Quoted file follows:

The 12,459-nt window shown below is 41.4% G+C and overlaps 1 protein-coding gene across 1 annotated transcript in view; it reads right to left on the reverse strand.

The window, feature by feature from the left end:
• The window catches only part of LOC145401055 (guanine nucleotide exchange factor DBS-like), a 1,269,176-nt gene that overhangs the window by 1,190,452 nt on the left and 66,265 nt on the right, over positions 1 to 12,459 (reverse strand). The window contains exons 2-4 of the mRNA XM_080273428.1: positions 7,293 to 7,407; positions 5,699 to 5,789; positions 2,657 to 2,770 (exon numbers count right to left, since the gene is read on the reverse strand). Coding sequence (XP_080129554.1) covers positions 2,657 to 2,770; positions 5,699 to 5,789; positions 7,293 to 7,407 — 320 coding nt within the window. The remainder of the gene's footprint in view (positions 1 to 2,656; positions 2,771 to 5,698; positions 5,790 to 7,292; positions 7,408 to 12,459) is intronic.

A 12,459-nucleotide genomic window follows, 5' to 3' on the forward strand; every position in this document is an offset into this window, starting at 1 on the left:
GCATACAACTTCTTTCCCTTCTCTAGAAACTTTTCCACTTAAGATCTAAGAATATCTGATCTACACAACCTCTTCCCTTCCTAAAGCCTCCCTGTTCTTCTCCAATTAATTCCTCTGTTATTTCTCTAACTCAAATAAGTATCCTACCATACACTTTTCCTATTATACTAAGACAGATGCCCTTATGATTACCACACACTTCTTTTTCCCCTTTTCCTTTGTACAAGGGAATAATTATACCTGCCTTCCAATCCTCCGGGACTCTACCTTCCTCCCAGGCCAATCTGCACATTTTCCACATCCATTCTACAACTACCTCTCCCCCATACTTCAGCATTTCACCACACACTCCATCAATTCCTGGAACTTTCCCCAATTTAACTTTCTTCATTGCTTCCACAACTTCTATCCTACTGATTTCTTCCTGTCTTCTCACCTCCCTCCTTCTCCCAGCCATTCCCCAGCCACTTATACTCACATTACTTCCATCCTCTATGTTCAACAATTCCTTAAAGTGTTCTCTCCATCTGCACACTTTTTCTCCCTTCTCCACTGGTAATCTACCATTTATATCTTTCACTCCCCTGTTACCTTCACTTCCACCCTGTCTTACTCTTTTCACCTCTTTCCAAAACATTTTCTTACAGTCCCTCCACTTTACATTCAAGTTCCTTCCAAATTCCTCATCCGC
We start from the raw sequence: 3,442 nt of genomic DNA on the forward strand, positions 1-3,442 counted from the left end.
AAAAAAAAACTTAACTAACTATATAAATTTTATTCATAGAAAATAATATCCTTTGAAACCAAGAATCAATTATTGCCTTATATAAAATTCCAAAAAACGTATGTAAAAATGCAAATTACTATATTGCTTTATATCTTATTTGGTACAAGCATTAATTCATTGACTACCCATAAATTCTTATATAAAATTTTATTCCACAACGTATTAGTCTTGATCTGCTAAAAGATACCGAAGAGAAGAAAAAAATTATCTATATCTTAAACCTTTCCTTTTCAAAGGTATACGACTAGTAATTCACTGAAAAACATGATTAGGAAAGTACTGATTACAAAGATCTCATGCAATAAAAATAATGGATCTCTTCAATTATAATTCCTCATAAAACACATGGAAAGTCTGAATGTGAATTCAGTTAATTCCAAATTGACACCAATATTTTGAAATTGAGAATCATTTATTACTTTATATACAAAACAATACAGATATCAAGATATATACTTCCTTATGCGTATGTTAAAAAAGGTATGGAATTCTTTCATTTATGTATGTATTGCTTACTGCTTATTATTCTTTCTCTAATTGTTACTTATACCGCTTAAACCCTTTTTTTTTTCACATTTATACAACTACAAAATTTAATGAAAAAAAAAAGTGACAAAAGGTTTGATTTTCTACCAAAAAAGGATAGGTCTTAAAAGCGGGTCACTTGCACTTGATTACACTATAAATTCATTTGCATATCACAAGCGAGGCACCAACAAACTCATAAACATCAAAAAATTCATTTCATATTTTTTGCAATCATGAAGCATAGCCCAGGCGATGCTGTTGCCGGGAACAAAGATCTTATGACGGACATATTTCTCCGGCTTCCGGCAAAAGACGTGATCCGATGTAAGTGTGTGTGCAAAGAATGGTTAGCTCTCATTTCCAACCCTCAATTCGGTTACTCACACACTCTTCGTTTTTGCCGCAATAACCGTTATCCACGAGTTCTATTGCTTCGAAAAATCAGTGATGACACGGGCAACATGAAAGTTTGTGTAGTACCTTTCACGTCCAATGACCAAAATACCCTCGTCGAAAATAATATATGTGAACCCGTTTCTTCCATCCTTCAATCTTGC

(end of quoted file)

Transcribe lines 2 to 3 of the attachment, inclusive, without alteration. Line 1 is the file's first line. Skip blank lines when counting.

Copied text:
The window, feature by feature from the left end:
• The window catches only part of LOC145401055 (guanine nucleotide exchange factor DBS-like), a 1,269,176-nt gene that overhangs the window by 1,190,452 nt on the left and 66,265 nt on the right, over positions 1 to 12,459 (reverse strand). The window contains exons 2-4 of the mRNA XM_080273428.1: positions 7,293 to 7,407; positions 5,699 to 5,789; positions 2,657 to 2,770 (exon numbers count right to left, since the gene is read on the reverse strand). Coding sequence (XP_080129554.1) covers positions 2,657 to 2,770; positions 5,699 to 5,789; positions 7,293 to 7,407 — 320 coding nt within the window. The remainder of the gene's footprint in view (positions 1 to 2,656; positions 2,771 to 5,698; positions 5,790 to 7,292; positions 7,408 to 12,459) is intronic.